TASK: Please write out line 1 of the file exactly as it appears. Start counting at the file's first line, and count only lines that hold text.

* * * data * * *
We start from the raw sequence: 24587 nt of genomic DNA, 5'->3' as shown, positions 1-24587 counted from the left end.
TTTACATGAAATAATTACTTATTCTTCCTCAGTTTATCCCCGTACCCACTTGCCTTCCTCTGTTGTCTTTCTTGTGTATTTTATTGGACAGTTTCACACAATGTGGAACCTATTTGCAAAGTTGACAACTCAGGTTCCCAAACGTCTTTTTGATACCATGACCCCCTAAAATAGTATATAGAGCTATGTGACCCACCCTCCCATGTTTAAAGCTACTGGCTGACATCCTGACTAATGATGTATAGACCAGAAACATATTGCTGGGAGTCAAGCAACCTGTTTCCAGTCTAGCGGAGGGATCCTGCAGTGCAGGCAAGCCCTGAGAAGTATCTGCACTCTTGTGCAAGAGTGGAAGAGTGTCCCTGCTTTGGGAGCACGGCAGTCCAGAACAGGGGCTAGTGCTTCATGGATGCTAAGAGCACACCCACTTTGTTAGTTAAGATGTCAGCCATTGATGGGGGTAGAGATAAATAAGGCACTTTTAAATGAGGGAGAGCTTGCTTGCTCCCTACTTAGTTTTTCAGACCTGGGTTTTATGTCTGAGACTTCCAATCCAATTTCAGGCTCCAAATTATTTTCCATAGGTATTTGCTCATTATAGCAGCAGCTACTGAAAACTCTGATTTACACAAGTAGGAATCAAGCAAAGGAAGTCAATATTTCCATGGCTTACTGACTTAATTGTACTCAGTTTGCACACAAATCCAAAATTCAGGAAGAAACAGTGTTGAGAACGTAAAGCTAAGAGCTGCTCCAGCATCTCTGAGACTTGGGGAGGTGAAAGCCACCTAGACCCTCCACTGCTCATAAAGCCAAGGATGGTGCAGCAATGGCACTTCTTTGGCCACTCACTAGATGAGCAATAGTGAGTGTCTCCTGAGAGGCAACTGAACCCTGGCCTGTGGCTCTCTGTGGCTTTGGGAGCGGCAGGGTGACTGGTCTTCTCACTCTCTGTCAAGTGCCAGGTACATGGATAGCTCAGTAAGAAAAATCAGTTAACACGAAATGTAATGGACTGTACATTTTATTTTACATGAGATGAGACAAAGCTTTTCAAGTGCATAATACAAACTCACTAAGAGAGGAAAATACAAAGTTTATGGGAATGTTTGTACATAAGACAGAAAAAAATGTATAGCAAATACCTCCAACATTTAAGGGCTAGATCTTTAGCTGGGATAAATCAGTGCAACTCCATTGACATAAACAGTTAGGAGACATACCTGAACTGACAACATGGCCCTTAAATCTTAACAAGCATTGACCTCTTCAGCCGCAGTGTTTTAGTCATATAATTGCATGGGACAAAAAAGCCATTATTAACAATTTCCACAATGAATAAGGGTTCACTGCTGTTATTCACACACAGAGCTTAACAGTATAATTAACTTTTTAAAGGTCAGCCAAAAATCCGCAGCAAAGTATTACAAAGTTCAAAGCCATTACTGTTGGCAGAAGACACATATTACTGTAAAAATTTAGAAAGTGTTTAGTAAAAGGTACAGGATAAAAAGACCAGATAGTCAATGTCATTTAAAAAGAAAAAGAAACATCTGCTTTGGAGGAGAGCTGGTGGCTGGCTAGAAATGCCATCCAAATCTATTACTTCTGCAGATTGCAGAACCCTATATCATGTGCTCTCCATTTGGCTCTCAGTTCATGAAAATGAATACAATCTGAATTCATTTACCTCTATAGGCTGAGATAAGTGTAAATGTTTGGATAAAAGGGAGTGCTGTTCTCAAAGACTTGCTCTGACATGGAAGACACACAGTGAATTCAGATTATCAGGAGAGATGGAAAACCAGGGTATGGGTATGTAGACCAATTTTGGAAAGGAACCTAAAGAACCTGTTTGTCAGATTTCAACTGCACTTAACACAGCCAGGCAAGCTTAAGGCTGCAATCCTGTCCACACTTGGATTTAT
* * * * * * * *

We start from the raw sequence: 24587 nt of genomic DNA, 5'->3' as shown, positions 1-24587 counted from the left end.